Four wins on the spin under the guidance of an old terrace favourite sends people a bit giddy.
Lads, Manchester United have beaten Huddersfield, Cardiff, Bournemouth and Newcastle.
Even Jose Mourinho, in the final home game of his tortuous regime, beat Fulham 4-1.
But the true test is against the top teams, with the tactical acumen of Solskjaer and his assistant Mike Phelan placed under scrutiny on the biggest stage.
To land one of the biggest jobs in football, to put himself ahead of top target Mauricio Pochettino, will take something remarkable.
Their first proper examination is a week on Sunday, when United travel to face Tottenham at Wembley.
Solskjaer, taking advantage of dressing room goodwill after the Special One was finally sacked, has a full week to prepare for the trip.
Once they get tomorrow’s FA Cup tie with Reading out of the way, United’s caretaker manager has seven days to work on his system.
Coaches crave time out on the grass with their players and Solskjaer has a generous helping of that in the build-up to one of the biggest games of the season.
Back in August, Poch did a number on Mourinho, outwitting one of the greatest tactical minds of all-time on home turf.
Spurs soaked up 45 minutes of pressure, handling everything United could throw at them, before catching them on the break with two goals at the start of the second half.
In the 84th minute, they rubbed it in that little bit more when Lucas Moura scored his second.
It was confirmation for executive vice-chairman Ed Woodward that Poch is the coming man in world football.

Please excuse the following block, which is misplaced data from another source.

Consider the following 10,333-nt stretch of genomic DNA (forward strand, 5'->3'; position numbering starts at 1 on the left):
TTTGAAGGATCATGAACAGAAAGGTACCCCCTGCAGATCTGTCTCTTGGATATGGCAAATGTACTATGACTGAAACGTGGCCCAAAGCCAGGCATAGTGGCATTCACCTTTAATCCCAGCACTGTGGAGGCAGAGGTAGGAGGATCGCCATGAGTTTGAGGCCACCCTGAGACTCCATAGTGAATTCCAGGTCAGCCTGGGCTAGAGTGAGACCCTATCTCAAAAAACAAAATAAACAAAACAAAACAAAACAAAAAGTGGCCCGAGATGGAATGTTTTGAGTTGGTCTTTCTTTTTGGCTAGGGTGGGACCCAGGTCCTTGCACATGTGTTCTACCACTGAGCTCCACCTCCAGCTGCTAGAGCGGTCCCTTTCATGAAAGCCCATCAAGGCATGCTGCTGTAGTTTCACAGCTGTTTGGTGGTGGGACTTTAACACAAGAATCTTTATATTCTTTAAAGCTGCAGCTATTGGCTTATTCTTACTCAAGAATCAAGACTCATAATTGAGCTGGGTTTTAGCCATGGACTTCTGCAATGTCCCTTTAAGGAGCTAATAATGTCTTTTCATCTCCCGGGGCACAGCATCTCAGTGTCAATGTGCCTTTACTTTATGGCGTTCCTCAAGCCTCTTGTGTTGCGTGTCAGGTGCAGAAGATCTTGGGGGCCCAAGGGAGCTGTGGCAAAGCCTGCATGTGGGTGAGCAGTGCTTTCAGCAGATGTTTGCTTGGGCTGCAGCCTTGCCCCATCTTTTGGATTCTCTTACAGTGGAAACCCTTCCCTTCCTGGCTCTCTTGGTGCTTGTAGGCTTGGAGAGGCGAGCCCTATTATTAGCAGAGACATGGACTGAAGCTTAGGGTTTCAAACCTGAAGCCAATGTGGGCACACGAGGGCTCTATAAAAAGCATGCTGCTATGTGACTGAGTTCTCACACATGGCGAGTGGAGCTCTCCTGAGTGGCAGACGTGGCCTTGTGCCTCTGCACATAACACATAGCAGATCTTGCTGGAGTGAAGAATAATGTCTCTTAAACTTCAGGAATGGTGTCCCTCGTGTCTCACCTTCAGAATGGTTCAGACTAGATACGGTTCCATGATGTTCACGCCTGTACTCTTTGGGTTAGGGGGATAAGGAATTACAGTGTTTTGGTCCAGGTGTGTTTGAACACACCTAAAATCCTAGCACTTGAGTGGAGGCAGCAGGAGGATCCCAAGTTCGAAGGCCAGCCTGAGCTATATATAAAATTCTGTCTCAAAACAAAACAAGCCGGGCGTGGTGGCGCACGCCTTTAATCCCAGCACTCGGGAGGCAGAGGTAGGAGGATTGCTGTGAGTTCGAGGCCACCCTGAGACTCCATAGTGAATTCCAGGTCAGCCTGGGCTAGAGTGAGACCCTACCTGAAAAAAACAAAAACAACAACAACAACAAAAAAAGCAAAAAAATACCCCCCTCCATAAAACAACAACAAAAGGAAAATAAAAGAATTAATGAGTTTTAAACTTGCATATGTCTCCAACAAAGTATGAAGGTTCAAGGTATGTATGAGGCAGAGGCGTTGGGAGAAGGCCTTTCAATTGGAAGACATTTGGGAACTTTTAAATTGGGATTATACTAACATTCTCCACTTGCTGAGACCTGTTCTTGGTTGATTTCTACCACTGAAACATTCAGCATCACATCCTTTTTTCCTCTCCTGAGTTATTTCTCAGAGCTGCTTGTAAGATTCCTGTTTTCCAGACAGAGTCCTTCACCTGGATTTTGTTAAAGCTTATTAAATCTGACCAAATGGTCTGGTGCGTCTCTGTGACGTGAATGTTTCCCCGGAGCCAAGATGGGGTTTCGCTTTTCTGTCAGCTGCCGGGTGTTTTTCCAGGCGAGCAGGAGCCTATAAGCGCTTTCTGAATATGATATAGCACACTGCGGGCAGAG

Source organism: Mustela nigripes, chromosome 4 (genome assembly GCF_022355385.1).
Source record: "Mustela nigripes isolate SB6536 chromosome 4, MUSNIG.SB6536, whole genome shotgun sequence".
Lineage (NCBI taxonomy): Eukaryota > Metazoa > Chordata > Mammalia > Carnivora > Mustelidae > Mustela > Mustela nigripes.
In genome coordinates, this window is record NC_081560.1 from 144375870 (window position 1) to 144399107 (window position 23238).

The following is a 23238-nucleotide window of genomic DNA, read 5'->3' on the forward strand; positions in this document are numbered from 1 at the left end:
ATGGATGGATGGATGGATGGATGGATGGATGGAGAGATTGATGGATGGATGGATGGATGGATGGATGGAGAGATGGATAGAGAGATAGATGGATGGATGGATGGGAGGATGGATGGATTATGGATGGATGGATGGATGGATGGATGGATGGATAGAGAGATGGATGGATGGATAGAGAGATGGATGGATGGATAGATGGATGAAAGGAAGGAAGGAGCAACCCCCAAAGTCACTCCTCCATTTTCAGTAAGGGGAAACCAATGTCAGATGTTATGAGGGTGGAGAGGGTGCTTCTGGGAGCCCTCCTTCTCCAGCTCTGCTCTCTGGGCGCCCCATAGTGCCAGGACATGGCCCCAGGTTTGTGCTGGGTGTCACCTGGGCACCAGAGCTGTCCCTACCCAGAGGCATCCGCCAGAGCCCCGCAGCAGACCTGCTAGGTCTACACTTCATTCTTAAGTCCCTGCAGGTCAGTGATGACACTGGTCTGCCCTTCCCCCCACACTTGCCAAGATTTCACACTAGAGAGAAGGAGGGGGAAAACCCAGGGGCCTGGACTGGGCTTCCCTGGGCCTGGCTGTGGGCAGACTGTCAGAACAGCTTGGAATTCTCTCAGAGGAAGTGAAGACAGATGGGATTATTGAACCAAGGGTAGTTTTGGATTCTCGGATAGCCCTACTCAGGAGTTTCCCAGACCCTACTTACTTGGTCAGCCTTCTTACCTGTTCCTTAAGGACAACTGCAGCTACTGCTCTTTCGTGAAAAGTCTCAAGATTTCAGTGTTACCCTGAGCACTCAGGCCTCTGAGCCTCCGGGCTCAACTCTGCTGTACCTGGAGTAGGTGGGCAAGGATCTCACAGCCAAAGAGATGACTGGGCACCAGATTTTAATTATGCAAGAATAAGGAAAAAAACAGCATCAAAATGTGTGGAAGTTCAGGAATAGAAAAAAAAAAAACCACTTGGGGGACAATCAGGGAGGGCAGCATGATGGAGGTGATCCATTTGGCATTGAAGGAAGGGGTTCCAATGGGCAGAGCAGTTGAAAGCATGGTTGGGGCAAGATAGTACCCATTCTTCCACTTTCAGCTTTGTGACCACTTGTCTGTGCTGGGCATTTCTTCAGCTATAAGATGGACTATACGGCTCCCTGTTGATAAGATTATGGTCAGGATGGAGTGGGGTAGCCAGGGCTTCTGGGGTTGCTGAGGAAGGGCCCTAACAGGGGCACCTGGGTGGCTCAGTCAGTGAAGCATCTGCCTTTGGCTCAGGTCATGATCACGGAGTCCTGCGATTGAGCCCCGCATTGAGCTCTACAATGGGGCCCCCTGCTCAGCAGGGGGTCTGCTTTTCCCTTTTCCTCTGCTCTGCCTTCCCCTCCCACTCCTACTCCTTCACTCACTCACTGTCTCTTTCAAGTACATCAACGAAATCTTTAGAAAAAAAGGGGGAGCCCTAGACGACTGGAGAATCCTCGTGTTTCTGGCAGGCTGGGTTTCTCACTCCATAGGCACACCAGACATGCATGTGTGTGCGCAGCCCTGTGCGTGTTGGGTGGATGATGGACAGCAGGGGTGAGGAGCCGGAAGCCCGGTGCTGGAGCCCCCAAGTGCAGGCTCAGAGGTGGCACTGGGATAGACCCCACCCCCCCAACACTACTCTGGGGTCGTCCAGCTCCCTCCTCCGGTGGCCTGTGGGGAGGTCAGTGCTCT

With that in mind, Solskjaer will need some head-turning victories before he can move to the top of United’s shortlist.
Soon enough though he will get his chance, with the home games against Paris Saint-Germain (February 12) in the Champions League and Liverpool (February 24) just around the corner.
For a club with United’s history, pedigree and resources, there is no such thing as a free hit.
There is still something to salvage this season, with a shot at the top four, the FA Cup and a run deep into the Champions League up for grabs.
In the short-term, the Norwegian is a populist appointment.
United fans have bought into him, trading on memories of his winning goal in the 1999 Champions League final and his cult status on the Stretford End.
That wears off eventually though.
He has shown a sense of adventure, making bold, early, attacking substitutions to shake things up.
It is a classic characteristic of young coaches.
At Newcastle on Wednesday, he sent on Romelu Lukaku and Alexis Sanchez after 63 goalless minutes.
He could easily have taken credit for them turning the game around, but his post-match analysis was dignified and humble.
Solskjaer had made similar changes against Huddersfield on Boxing Day, sending on Ander Herrera and Ashley Young to give United a lift eight minutes into the second half.
These are short-term, game-changing solutions, but United are crying out for an overhaul behind the scenes.
Some of the Special One’s criticism of the club’s antiquated ways is justified.
He has been moaning to friends about the set-up, comparing every aspect of it to Real Madrid.
Mourinho believes United are too insular, an old-fashioned English club with too many people clinging on to past glories.
Soon enough it will be someone’s job to reshape it and drag United into the modern era.
For that, they will need more than an old terrace favourite.
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